消费者维权集团Public Knowledge网络安全政策总监Megan Stifle说：“鉴于在线业务的不断增长，消费者可能会在多个网站使用相同的密码。此举会将消费者置于险境。如果某个网站的密码遭到泄漏，例如其邮箱账户，那么黑客会尝试使用同样的密码和简单的密码变体来入侵用户收件箱中最为重要的网站。”
Yubico解决方案业务副总裁 Jerrod Chong说：“我们可以这样来看。人们开车需要钥匙，打开房门需要钥匙，秘钥则是证实人们在线身份的实体钥匙。从实体YubiKey中获取机密信息的难度比从手机应用中获取此类信息的难度要大得多。”
For consumers, the cloud is a big blessing: It lets them store huge amounts of information—music, messages, photos and so on—at little or no cost. Thanks to a wide array of services, it’s possible to squirrel away as much digital data as you like without buying extra equipment like hard drives or memory sticks.
The cloud, in this sense, is like a big free storage locker — but one that poses a special security danger. Unlike a physical file cabinet, data stored in the cloud can be at risk of being stolen by cyber-criminals around the world. And if the crooks do strike, they are likely to get hold of an enormous amount of information.
The most common way crooks get into cloud services is by getting a consumer’s password and letting themselves into the account. They can do this by hacking a cloud company’s database, tricking a consumer into revealing it (often using an email that purports to be from the company) or simply guessing it—many consumers today still use easy-to-guess passwords like “123456” or “password.” Meanwhile, consumers may re-use passwords, which can lead to a series of additional digital break-ins.
“Given our ever-growing online presence, consumers may be tempted to use the same password across multiple websites,” says Megan Stifle, cybersecurity policy director at consumer advocate group Public Knowledge. “This leaves consumers very vulnerable. If the password is compromised at one site, e.g., at their email account, the [hacker] will try the same password and simple variations of it at the most valuable sites in the user’s inbox.”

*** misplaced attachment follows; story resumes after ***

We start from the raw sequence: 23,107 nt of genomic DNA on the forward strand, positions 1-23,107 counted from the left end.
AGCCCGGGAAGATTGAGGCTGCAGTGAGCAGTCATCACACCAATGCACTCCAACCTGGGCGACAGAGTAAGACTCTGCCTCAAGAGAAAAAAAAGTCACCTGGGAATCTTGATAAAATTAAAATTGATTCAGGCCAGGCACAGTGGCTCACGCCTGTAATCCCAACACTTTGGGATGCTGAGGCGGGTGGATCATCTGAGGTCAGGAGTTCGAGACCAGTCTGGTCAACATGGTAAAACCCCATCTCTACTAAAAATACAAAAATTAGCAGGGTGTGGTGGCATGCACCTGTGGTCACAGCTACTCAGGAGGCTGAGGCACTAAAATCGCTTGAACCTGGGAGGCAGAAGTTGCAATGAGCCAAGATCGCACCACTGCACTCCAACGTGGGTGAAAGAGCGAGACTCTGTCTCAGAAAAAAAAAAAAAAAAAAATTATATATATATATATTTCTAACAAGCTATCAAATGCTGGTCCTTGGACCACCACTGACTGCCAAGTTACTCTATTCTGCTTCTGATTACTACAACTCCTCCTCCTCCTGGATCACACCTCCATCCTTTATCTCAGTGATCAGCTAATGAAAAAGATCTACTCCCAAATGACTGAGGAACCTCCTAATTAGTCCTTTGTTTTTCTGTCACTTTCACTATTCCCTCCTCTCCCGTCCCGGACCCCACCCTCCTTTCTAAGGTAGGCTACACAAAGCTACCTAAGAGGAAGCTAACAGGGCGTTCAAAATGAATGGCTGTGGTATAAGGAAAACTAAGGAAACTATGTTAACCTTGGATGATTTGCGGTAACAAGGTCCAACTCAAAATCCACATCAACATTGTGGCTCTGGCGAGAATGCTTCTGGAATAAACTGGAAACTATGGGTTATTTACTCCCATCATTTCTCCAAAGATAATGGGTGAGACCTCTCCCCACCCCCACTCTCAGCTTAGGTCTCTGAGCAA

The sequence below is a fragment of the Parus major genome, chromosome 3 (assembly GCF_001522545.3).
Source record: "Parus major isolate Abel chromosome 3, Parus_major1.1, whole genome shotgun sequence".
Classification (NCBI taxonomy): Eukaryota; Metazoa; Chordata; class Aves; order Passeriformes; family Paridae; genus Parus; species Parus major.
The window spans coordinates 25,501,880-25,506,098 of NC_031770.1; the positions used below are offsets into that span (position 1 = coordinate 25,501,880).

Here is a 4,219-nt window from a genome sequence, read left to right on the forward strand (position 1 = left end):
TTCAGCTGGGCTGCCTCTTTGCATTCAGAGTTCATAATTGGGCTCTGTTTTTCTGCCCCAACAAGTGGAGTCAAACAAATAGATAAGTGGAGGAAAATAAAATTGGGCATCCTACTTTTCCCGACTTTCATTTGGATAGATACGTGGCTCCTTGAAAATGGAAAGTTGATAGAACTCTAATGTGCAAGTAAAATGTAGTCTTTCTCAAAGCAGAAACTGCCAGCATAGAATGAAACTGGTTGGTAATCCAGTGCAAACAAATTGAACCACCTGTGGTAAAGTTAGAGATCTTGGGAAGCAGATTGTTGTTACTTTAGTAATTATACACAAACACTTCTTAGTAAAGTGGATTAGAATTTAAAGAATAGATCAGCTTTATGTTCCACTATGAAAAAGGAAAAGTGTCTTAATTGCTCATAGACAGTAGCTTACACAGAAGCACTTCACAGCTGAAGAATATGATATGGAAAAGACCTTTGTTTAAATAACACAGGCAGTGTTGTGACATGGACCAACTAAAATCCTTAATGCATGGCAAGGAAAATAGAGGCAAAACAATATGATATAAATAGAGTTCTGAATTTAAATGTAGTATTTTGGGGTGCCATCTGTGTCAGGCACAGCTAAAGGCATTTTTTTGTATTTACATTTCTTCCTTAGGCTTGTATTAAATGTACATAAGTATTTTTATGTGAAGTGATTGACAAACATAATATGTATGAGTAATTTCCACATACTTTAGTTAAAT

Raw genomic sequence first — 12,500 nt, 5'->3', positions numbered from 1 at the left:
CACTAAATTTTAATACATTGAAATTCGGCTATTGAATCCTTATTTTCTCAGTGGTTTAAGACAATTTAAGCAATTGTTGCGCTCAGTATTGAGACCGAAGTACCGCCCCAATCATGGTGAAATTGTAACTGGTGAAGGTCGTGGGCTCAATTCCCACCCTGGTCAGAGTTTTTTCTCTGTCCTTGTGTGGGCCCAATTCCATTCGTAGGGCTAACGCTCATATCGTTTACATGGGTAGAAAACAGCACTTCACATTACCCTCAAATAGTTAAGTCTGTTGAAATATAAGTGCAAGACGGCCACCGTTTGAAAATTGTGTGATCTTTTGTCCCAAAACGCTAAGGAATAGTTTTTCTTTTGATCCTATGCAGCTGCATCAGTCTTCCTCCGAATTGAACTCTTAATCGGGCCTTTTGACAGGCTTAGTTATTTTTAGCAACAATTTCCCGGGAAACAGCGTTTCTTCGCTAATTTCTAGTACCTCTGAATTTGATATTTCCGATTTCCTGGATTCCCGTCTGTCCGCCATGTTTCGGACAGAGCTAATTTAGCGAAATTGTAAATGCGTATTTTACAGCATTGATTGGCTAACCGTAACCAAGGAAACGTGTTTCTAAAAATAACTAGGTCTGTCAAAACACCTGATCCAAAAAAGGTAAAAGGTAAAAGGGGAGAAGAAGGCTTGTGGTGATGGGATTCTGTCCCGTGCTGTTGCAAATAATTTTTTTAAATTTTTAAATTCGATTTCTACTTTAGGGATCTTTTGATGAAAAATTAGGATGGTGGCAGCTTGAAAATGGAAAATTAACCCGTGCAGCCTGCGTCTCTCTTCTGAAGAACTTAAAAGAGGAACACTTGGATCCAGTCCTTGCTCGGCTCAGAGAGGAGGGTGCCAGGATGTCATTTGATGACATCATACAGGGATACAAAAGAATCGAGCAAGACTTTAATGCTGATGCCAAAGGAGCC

Fortunately, cloud companies are paying a lot of attention to the problem of cloud security. Many are offering consumers easy-to-use options to lock down their data. Right now, there are three good options, and all of them involve asking for an extra piece of information when someone tries to log in from an unfamiliar computer.
The first extra-security option comes in the form of a simple text message, and companies like Google and Microsoft have been offering it for a while. It involves sending a code to a consumer’s cellphone, and asking them to enter it along with their password.
While this system is a good one, it can be breached by really determined crooks who can trick cell companies into rerouting the text message to their phone. That’s why some users turn to other solutions to enhance their cloud security.
This second method relies on apps and is offered by firms like Duo and Authy. These apps offer an ever-changing series of numbers that serve as the extra step to go along with a consumer’s password. The app method is slightly more convenient because the user doesn’t have to wait for a text message, and crooks can’t compromise it by going through the phone company.
The third method to secure cloud data doesn’t involve your phone but instead requires consumers to insert a tiny key into their computer. The most popular such device, known as a “Yubikey,” is made by a firm called Yubico and costs as little as $19. It works with popular services like Facebook and Dropbox.
The key method is extra-secure since it requires a user to prove they have a physical object before they can log-in from a strange computer—something that would be nearly impossible for a hacker to do. The key method can also be quicker since it doesn’t involve entering a code delivered to a phone.
“Think of it this way. You have a key to your car, to your house, and this serves as a physical key to your online identity,” says Jerrod Chong, vice president of solutions at Yubico. “Extracting the secrets from your physical YubiKey is significantly more difficult than a phone app on your phone.”
All three methods are easy to use. For most consumers, the biggest step is instructing the different cloud computer companies they use—Google, Microsoft and so on—that they want to implement them. This involves going into the security settings and adding the extra defense measure, which is often described as “two-factor authentication.” (Often the quickest way to find this setting is by searching the web for something like “Dropbox two-factor.”)
The bottom line, though, is that consumers are increasingly putting their most valuable information in the cloud, including their documents and their photo memories. As they do so, it’s becoming more critical than ever to add extra security.
This article originally appeared in Time.com